Former J/World instructor, Koralina (Pior) McKenna, on falling back in love with sailing through teaching STEM programs.
It’s been a big year for me. I successfully completed my first year as a middle school science teacher and loved it. I also discovered something I hadn’t realized I’d lost: my love for sailing. For the better part of two decades sailing has been my hobby of choice, but somewhere along the way it became more work than fun—a dreaded part of my weekly routine. This summer, however, has returned my love, joy and passion for sharing sailing with anyone who will step foot on a boat with me.
It turns out that maybe the missing piece these past few years has been teaching, or at least not just being a teacher of sailing, but an educator, a science teacher. This summer I got to be a part of something greater, something that would challenge me to combine my love of teaching with my long-lost love of sailing.
I was asked to coordinate a set of programs that have been known by many different names throughout the years, but currently they’re called “Step-up to STEM” and a teacher's academy dubbed as a “Sailing Externship.”
Anne Arundel County Public Schools has long partnered with the National Sailing Hall of Fame (NSHOF) to bring sailing based STEM programs to their high schools. The project-based learning (PBL) courses, created by NSHOF, focus on integrating the science and math of sailing into high school based STEM curriculums.
While these courses focused on high school students in the past, this year they shifted the focus to middle schools. This is where I, as a county middle school teacher who happens to have a long history of sailing and being a sailing instructor, come in.
In June, roughly sixteen rising freshman participated in a program called “Step-up to STEM.” During the 2 week program, students sailed on a variety of boats while learning everything from basic sailing theory, to seamanship and basic navigation. All the students successfully completed their Maryland Safe Boating Certificate. They entered the course having never touched the helm of a sailboat with peers they had never met.
They ended the program with smiling faces, new friends and the confidence to tackle and succeed in completing a day-long navigation challenge that took them from City Dock to Back Creek and along a winding course about the mouth of the Severn. These students impressed their various skippers with their knowledge and tenacity.
This August, four middle school STEM teachers from AACPS participated in a Sailing Externship. The task was simple: teach them to sail and help them develop their own PBL projects inspired by their sailing experience. These projects should reflect their newfound sailing knowledge but also integrate into the standing curriculum for their given content area; this task was less simple.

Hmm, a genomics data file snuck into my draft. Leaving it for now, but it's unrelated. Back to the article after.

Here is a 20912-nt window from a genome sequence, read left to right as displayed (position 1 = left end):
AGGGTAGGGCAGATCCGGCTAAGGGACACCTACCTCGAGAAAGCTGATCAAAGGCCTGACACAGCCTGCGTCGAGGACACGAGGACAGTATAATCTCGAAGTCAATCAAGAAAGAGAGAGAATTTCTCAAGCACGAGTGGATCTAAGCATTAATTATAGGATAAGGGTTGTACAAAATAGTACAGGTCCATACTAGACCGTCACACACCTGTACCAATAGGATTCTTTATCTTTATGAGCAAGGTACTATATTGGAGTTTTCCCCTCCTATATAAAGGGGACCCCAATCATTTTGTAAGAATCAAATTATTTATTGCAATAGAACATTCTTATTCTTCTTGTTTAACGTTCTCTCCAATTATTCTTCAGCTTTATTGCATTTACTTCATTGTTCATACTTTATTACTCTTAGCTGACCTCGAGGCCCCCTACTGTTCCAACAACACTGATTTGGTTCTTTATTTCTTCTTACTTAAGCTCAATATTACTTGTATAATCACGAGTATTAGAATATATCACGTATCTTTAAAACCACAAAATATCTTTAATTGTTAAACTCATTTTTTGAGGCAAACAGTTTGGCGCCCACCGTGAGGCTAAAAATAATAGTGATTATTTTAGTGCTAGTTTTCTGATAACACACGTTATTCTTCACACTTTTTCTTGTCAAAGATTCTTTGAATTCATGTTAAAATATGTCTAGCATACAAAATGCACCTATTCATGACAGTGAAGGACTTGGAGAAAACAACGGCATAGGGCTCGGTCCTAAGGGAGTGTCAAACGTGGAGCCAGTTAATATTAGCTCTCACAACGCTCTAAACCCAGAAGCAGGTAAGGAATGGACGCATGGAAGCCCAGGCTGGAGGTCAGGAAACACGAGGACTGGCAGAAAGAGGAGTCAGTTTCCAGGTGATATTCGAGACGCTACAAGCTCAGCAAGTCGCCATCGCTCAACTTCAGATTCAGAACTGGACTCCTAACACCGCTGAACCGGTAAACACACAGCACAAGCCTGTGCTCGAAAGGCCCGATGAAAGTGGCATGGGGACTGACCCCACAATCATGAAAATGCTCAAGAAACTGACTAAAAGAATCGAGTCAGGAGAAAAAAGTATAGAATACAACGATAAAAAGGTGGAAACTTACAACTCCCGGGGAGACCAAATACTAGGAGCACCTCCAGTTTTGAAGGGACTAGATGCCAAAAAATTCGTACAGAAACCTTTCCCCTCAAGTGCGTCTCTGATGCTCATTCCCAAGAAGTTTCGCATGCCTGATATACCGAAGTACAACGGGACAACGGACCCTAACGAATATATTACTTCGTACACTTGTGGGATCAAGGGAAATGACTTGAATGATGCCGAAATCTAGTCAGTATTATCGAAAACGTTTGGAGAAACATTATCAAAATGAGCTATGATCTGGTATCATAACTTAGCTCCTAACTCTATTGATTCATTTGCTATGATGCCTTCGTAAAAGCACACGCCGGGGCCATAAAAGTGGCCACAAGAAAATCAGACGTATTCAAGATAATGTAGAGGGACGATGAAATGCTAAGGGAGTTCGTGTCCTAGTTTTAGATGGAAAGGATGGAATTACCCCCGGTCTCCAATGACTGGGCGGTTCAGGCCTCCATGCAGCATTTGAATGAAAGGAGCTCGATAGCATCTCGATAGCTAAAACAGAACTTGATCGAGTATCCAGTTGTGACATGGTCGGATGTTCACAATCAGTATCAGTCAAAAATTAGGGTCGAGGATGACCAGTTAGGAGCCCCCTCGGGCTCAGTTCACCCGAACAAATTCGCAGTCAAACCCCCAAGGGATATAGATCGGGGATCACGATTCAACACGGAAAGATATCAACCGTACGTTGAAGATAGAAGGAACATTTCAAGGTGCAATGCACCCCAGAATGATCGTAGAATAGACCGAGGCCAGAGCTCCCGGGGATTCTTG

With the help of J World Annapolis and the Chesapeake Boating Club, the four participating teachers: Megan Jordan (English 7), Hannah Smith (Math STEM ⅞), Justin Celmer (Tech. Ed.) and Krishna Dominguez (Science 8) all received their US Sailing Basic Keelboat certification. They spent the first 5 days of the program learning to sail on J80s. They also had an opportunity to sail on a larger cruising sail boat, a Beneteau 46.7, before the more difficult task of writing a PBL began.
Huddled around the power outlets on the second floor of the National Sailing Hall of Fame in Downtown Annapolis, we worked together to complete 3 unique PBLs. Justin and I collaborated on a PBL that requires Justin’s students to build a functioning sailboat model to complete a race, while my students need to design and carry out an experiment that investigates the effect of hull displacement on acceleration while learning about Newton’s Second Law (Force=Mass*Acceleration).
Megan and Krishna collaborated and created a PBL that requires Krishna’s students to learn about sustainable building materials with which they will then use to build 3D models of sustainable coastal cities and boats. Megan's students need to research sustainability and the environmental factors that affect our waterways to create advertisements for sustainable marine products.
Hannah worked up a PBL that has students retrieve and track data points from the Chesapeake Bay Buoy over time. Using a scatter plot and a line of best fit the student will attempt to determine if there is any correlation between their two aquatic variables. All of these PBL’s will be put to work in the classroom for the 2017-2018 school year. We hope to be able to display student work from each of the PBLs at the various marine business that helped make this summer's sailing courses a success!